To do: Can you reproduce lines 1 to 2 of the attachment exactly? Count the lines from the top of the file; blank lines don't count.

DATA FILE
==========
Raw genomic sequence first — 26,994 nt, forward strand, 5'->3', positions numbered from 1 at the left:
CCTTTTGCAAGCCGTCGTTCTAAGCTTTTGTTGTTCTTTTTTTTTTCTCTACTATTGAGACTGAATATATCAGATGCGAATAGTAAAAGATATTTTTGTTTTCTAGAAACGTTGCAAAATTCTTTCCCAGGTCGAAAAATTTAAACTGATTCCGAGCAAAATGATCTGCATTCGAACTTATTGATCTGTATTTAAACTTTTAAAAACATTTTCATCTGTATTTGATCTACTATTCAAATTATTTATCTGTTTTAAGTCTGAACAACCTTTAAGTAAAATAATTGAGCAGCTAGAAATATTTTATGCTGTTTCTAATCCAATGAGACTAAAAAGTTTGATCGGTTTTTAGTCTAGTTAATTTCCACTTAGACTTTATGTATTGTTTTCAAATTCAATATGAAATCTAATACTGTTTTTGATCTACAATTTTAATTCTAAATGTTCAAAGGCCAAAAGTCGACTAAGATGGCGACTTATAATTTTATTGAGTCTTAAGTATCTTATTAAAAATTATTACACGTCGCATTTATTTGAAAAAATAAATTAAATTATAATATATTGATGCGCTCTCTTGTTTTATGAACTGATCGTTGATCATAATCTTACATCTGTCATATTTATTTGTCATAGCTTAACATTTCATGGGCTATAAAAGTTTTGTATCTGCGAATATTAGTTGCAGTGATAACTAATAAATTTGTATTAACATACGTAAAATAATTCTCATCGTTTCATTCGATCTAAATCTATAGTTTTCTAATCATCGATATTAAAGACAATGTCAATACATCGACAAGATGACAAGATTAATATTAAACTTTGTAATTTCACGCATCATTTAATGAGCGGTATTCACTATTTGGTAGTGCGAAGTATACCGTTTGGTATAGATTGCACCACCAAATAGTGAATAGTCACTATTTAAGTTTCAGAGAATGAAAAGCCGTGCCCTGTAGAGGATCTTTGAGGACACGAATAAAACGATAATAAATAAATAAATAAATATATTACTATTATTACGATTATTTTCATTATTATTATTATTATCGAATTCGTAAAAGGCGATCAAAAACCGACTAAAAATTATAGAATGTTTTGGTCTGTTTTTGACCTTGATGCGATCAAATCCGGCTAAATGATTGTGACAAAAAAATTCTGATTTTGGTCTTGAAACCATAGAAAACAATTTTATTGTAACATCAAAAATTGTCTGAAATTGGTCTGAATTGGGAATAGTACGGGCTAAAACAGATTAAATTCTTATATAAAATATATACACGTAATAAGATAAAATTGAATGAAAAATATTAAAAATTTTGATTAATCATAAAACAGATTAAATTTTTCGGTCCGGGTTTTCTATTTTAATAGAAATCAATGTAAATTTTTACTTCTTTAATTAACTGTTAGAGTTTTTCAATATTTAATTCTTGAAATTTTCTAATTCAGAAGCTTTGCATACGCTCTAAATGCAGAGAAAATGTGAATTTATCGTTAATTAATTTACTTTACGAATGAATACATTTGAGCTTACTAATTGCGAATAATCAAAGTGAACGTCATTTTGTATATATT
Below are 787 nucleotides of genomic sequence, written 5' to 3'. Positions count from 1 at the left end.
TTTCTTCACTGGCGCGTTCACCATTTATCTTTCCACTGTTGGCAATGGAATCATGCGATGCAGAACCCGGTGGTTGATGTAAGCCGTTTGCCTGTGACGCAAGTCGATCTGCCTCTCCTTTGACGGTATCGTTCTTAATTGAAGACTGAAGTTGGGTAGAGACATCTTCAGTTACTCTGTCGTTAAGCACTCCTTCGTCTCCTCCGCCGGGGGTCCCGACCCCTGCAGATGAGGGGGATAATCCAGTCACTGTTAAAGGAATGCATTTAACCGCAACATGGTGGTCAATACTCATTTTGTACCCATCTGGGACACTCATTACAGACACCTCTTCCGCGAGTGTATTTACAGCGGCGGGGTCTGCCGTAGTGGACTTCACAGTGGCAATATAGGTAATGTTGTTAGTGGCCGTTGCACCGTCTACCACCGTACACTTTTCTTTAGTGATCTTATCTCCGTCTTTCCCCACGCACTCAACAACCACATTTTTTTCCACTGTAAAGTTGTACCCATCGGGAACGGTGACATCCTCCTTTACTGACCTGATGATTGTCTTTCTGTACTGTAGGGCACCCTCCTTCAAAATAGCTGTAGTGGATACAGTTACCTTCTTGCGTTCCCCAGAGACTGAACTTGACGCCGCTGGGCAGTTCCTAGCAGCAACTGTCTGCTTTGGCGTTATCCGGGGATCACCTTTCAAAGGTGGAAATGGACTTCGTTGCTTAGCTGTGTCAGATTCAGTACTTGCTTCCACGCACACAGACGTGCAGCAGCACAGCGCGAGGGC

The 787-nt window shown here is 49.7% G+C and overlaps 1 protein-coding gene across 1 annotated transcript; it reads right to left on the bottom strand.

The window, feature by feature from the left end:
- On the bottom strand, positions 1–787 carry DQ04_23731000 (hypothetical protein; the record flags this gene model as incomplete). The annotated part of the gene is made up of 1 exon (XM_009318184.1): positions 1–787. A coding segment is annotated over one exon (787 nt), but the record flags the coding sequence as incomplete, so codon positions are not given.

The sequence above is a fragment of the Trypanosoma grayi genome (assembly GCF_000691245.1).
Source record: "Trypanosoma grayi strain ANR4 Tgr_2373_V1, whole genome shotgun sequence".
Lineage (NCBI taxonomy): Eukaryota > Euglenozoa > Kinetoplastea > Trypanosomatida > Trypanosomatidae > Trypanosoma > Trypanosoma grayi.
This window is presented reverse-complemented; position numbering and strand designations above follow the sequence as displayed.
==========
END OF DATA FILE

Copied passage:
Raw genomic sequence first — 26,994 nt, forward strand, 5'->3', positions numbered from 1 at the left:
CCTTTTGCAAGCCGTCGTTCTAAGCTTTTGTTGTTCTTTTTTTTTTCTCTACTATTGAGACTGAATATATCAGATGCGAATAGTAAAAGATATTTTTGTTTTCTAGAAACGTTGCAAAATTCTTTCCCAGGTCGAAAAATTTAAACTGATTCCGAGCAAAATGATCTGCATTCGAACTTATTGATCTGTATTTAAACTTTTAAAAACATTTTCATCTGTATTTGATCTACTATTCAAATTATTTATCTGTTTTAAGTCTGAACAACCTTTAAGTAAAATAATTGAGCAGCTAGAAATATTTTATGCTGTTTCTAATCCAATGAGACTAAAAAGTTTGATCGGTTTTTAGTCTAGTTAATTTCCACTTAGACTTTATGTATTGTTTTCAAATTCAATATGAAATCTAATACTGTTTTTGATCTACAATTTTAATTCTAAATGTTCAAAGGCCAAAAGTCGACTAAGATGGCGACTTATAATTTTATTGAGTCTTAAGTATCTTATTAAAAATTATTACACGTCGCATTTATTTGAAAAAATAAATTAAATTATAATATATTGATGCGCTCTCTTGTTTTATGAACTGATCGTTGATCATAATCTTACATCTGTCATATTTATTTGTCATAGCTTAACATTTCATGGGCTATAAAAGTTTTGTATCTGCGAATATTAGTTGCAGTGATAACTAATAAATTTGTATTAACATACGTAAAATAATTCTCATCGTTTCATTCGATCTAAATCTATAGTTTTCTAATCATCGATATTAAAGACAATGTCAATACATCGACAAGATGACAAGATTAATATTAAACTTTGTAATTTCACGCATCATTTAATGAGCGGTATTCACTATTTGGTAGTGCGAAGTATACCGTTTGGTATAGATTGCACCACCAAATAGTGAATAGTCACTATTTAAGTTTCAGAGAATGAAAAGCCGTGCCCTGTAGAGGATCTTTGAGGACACGAATAAAACGATAATAAATAAATAAATAAATATATTACTATTATTACGATTATTTTCATTATTATTATTATTATCGAATTCGTAAAAGGCGATCAAAAACCGACTAAAAATTATAGAATGTTTTGGTCTGTTTTTGACCTTGATGCGATCAAATCCGGCTAAATGATTGTGACAAAAAAATTCTGATTTTGGTCTTGAAACCATAGAAAACAATTTTATTGTAACATCAAAAATTGTCTGAAATTGGTCTGAATTGGGAATAGTACGGGCTAAAACAGATTAAATTCTTATATAAAATATATACACGTAATAAGATAAAATTGAATGAAAAATATTAAAAATTTTGATTAATCATAAAACAGATTAAATTTTTCGGTCCGGGTTTTCTATTTTAATAGAAATCAATGTAAATTTTTACTTCTTTAATTAACTGTTAGAGTTTTTCAATATTTAATTCTTGAAATTTTCTAATTCAGAAGCTTTGCATACGCTCTAAATGCAGAGAAAATGTGAATTTATCGTTAATTAATTTACTTTACGAATGAATACATTTGAGCTTACTAATTGCGAATAATCAAAGTGAACGTCATTTTGTATATATT